Virginia Tech must find a way to be more competitive in the Commonwealth, specifically more competitive with four and five-star prospects. Tech will never own the top-10 like they used to in the 90s and early 2000s, but the program should be able to sign three-to-four top-10 prospects from Virginia every year. We’re a long way from that point right now.
Attrition is coming at running back
Virginia Tech has seven scholarship running backs on the roster right now. Add in the three running backs who signed NLIs, as well as graduate transfer Khalil Herbert, and you’ve got quite the logjam.
There’s no way of knowing when Jalen Hampton and Jordan Brunson will be ready to play, but one would assume JUCO transfer Marco Lee will be in contention to play in 2020. Herbert will obviously be in contention.
The Hokies lack a superstar back on the roster, but Deshawn McClease was more than serviceable this year. McClease emerged as the Hokies lead back but still posted just a 4.3 yards per attempt average. McClease hasn’t averaged more than 4.9 yards per carry in his entire career and Virginia Tech can certainly do better.
Fuente’s approach to solve the issues at running back has been to flood the roster with as many backs as possible. He’s succeeded in adding a lot of backs but has yet to find a breakthrough. The downside of this approach is the inevitable attrition that comes with over-recruiting a position, and we’re bound to see at least one or two backs leave the program before the start of 2020. There are simply too many players at a position where only one player sees the field at any time.
Development of this class is critical
Developing your young talent is always important, but it’s even more important when you’re working with lower-ceiling prospects.
There will obviously be one or two recruits that punch above their recruiting rankings, but we’ve gotten to the point where these recruiting rankings are generally accurate and the recruiting rankings aren’t kind to this class of Hokies.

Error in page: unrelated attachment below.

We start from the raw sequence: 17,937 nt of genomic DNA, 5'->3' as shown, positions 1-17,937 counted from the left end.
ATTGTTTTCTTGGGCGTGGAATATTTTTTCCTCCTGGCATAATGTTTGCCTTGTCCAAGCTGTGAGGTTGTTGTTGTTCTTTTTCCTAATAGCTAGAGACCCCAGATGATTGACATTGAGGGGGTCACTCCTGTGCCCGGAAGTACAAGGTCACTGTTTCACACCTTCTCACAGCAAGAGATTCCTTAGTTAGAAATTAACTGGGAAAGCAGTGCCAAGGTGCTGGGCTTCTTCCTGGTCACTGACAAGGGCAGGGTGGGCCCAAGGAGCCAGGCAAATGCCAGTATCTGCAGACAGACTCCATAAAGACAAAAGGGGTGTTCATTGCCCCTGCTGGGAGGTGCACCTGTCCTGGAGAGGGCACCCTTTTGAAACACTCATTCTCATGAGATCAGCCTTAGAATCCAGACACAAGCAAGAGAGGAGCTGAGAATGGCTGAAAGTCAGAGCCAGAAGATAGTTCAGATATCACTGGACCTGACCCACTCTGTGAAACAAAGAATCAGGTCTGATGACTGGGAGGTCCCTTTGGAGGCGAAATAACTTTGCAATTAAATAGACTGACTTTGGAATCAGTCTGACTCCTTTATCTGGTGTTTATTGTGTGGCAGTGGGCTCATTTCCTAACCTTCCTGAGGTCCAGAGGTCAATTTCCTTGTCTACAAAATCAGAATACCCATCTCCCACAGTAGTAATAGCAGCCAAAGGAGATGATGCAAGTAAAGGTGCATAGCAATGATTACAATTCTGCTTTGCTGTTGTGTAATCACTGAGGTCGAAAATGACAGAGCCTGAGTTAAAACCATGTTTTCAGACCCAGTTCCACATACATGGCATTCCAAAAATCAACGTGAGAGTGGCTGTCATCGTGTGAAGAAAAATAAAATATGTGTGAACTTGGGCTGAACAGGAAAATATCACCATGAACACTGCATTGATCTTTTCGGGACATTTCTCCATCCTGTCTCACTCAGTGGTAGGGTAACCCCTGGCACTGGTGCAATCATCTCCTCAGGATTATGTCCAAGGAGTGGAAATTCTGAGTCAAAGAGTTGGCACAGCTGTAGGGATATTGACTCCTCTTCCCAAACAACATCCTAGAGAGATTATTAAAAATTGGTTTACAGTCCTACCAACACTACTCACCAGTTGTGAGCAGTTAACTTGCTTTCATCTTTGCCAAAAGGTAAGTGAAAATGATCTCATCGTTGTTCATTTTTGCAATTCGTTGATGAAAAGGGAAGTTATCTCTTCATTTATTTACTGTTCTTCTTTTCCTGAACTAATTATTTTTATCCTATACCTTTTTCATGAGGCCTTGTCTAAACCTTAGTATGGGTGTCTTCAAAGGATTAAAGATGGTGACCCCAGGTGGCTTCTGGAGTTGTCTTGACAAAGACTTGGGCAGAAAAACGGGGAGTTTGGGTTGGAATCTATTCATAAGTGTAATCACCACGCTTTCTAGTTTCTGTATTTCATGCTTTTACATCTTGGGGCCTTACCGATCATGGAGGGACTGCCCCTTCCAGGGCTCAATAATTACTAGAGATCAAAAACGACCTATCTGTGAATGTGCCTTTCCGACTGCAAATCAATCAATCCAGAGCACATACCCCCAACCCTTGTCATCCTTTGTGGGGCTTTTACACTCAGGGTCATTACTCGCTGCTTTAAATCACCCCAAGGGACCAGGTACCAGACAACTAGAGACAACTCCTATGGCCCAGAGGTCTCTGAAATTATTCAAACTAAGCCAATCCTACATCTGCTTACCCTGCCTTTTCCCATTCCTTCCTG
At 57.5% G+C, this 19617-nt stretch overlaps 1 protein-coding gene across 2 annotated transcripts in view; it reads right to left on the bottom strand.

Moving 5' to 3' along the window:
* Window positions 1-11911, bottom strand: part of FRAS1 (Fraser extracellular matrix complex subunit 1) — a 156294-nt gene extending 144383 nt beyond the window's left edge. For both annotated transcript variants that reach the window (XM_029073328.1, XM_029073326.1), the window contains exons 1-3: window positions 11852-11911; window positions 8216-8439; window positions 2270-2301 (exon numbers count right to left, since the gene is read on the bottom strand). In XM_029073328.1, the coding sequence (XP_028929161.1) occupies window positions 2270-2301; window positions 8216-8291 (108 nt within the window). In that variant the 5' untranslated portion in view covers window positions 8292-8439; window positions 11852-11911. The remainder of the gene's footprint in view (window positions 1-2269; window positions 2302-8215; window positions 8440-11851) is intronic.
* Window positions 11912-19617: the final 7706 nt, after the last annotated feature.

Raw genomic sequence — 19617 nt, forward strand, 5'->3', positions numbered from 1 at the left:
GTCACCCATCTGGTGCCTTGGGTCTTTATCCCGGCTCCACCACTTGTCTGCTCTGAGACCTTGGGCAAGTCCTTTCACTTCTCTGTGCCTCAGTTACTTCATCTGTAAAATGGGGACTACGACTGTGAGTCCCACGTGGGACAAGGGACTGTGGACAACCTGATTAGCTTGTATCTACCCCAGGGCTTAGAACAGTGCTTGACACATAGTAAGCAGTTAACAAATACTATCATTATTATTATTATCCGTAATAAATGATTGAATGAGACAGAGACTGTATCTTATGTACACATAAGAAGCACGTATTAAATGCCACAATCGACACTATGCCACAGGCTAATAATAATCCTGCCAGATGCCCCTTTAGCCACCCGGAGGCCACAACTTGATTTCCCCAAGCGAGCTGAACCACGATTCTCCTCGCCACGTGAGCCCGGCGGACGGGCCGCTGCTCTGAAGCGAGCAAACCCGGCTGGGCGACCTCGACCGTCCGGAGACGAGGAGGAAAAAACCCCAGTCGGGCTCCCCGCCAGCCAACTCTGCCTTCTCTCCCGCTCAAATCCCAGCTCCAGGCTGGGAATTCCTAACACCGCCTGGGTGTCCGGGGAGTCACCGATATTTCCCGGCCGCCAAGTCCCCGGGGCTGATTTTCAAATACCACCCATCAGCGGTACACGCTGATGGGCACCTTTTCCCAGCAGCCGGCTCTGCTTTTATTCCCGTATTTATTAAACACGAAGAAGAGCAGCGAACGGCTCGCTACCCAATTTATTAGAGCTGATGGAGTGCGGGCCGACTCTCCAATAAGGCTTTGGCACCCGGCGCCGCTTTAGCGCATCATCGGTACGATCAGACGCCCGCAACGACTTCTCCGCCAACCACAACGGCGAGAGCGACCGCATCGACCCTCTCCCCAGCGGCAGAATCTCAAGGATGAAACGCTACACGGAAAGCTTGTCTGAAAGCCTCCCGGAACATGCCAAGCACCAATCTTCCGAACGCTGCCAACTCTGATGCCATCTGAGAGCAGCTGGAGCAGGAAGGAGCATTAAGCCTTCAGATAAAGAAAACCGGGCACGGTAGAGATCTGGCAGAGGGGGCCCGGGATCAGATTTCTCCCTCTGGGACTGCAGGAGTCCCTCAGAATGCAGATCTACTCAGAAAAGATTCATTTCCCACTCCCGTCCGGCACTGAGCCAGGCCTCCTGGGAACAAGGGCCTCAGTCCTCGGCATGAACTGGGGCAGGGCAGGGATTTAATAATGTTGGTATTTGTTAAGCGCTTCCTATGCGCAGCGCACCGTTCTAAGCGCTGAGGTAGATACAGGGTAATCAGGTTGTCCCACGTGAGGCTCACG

Overall ranking means little this year, thanks to limited scholarship availability. But when you look at the quality of Virginia Tech’s 14 signees, there’s not a lot to love.
247Sports gives Virginia Tech’s recruits an average rating of .8483, which is the lowest of the Fuente era. That average rating, which is entirely independent of class size, ranks 12th out of 14 teams in the ACC. By any objective measurement, Tech’s 2020 class is subpar.
That kind of rating suggests that this class is not only thin but lacks high-end talent. A class that lacks both of those things is the kind of class that can cause all sorts of problems down the road. It’s not guaranteed, but it seems more likely than not.
There are many who won’t enjoy reading this, but I don’t know what else to tell you. Judging off the objective standards, Virginia Tech’s 2020 recruiting class isn’t very good. Anyone can watch highlight tape and see flashes of greatness and see the ceiling of these recruits, but those who scout and talk to coaches for a living give Virginia Tech a poor grade. The Hokies will have a chance to develop contributors from this class but as of now, things don’t look good.